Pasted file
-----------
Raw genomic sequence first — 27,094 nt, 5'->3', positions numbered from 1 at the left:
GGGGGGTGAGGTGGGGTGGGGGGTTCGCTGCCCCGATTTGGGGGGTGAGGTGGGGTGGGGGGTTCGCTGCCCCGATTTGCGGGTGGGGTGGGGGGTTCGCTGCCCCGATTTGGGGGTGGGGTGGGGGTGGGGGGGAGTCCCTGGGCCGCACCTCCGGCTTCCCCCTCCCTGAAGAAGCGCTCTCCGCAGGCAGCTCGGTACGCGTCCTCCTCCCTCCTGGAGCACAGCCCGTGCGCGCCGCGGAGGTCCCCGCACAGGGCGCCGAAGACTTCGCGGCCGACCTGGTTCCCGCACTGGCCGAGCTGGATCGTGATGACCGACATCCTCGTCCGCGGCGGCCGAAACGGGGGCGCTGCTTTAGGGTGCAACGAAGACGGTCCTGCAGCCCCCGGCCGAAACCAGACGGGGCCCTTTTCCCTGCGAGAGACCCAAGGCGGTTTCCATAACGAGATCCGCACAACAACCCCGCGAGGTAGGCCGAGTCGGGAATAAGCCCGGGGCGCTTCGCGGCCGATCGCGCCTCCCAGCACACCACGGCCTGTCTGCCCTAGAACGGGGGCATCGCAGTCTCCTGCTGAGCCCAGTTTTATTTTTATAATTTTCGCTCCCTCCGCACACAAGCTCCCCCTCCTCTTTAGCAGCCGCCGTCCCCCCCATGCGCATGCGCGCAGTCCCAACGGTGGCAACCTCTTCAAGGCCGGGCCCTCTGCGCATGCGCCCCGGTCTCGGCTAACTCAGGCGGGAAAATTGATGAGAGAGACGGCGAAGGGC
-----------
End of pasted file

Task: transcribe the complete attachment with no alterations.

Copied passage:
Raw genomic sequence first — 27,094 nt, 5'->3', positions numbered from 1 at the left:
GGGGGGTGAGGTGGGGTGGGGGGTTCGCTGCCCCGATTTGGGGGGTGAGGTGGGGTGGGGGGTTCGCTGCCCCGATTTGCGGGTGGGGTGGGGGGTTCGCTGCCCCGATTTGGGGGTGGGGTGGGGGTGGGGGGGAGTCCCTGGGCCGCACCTCCGGCTTCCCCCTCCCTGAAGAAGCGCTCTCCGCAGGCAGCTCGGTACGCGTCCTCCTCCCTCCTGGAGCACAGCCCGTGCGCGCCGCGGAGGTCCCCGCACAGGGCGCCGAAGACTTCGCGGCCGACCTGGTTCCCGCACTGGCCGAGCTGGATCGTGATGACCGACATCCTCGTCCGCGGCGGCCGAAACGGGGGCGCTGCTTTAGGGTGCAACGAAGACGGTCCTGCAGCCCCCGGCCGAAACCAGACGGGGCCCTTTTCCCTGCGAGAGACCCAAGGCGGTTTCCATAACGAGATCCGCACAACAACCCCGCGAGGTAGGCCGAGTCGGGAATAAGCCCGGGGCGCTTCGCGGCCGATCGCGCCTCCCAGCACACCACGGCCTGTCTGCCCTAGAACGGGGGCATCGCAGTCTCCTGCTGAGCCCAGTTTTATTTTTATAATTTTCGCTCCCTCCGCACACAAGCTCCCCCTCCTCTTTAGCAGCCGCCGTCCCCCCCATGCGCATGCGCGCAGTCCCAACGGTGGCAACCTCTTCAAGGCCGGGCCCTCTGCGCATGCGCCCCGGTCTCGGCTAACTCAGGCGGGAAAATTGATGAGAGAGACGGCGAAGGGC